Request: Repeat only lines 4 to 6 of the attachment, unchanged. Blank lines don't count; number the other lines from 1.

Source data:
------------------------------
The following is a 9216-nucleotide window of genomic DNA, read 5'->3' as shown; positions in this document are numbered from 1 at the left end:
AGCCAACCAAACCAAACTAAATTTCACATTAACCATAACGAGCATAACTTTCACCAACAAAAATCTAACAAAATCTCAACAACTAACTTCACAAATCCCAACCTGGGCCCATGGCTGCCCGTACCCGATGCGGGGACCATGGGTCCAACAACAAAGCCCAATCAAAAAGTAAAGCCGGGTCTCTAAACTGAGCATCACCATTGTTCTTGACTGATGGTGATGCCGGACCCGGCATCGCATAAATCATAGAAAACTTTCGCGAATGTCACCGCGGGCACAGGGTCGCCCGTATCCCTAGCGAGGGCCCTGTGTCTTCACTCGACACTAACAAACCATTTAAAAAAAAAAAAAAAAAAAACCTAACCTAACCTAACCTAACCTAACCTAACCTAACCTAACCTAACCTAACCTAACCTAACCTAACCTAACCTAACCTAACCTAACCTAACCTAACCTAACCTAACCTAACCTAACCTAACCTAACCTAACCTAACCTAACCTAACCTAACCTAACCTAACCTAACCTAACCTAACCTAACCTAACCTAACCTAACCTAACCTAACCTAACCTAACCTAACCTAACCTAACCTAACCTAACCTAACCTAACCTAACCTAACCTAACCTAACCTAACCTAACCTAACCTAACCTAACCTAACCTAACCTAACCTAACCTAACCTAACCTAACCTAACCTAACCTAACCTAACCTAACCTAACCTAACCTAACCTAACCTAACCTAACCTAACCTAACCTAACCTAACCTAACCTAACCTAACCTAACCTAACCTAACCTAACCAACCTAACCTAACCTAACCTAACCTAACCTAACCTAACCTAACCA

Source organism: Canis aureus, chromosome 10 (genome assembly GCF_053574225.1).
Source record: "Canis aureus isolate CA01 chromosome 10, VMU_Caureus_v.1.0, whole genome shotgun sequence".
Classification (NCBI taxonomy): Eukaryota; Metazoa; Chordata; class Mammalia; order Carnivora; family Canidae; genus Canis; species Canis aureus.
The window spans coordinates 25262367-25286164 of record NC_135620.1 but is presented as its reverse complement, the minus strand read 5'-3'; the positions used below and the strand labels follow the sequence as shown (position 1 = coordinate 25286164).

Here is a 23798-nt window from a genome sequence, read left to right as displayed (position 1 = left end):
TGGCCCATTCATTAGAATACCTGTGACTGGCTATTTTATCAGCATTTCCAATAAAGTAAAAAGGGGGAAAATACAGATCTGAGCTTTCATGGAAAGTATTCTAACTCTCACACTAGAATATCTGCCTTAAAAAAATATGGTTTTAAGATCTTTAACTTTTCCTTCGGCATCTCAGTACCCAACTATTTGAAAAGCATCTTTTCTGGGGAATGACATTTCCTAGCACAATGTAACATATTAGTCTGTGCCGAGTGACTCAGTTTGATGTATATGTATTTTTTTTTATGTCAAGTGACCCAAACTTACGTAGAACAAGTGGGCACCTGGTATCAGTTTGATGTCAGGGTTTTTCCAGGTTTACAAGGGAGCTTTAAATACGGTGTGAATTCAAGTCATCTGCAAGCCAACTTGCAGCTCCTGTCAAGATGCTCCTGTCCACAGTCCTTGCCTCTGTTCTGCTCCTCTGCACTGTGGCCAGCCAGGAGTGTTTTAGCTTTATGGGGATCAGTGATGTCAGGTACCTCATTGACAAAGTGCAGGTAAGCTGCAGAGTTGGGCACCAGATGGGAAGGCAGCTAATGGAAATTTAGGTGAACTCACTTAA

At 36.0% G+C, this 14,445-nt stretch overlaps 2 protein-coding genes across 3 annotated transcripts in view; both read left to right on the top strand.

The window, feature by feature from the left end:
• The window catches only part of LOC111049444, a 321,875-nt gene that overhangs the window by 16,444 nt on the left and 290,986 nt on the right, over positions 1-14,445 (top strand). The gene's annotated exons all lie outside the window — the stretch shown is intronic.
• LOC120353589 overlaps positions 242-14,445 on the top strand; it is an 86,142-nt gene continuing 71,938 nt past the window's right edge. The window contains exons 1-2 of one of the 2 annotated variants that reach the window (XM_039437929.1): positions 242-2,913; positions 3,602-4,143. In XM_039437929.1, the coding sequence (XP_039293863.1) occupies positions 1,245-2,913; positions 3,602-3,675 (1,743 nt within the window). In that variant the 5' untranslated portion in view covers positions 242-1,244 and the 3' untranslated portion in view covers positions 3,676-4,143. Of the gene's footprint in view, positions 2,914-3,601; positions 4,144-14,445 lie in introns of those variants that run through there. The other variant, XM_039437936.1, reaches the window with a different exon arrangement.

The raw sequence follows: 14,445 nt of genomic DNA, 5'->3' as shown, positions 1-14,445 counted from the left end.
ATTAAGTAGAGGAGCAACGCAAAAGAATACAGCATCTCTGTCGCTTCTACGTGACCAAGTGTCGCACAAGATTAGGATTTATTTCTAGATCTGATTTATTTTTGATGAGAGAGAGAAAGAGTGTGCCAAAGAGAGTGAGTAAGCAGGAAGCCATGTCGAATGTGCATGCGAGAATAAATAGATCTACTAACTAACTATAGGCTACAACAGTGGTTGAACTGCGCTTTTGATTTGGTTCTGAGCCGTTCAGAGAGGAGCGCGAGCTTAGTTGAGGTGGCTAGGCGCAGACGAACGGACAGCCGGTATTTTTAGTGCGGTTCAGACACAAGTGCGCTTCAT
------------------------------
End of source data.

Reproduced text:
Source record: "Canis aureus isolate CA01 chromosome 10, VMU_Caureus_v.1.0, whole genome shotgun sequence".
Classification (NCBI taxonomy): Eukaryota; Metazoa; Chordata; class Mammalia; order Carnivora; family Canidae; genus Canis; species Canis aureus.
The window spans coordinates 25262367-25286164 of record NC_135620.1 but is presented as its reverse complement, the minus strand read 5'-3'; the positions used below and the strand labels follow the sequence as shown (position 1 = coordinate 25286164).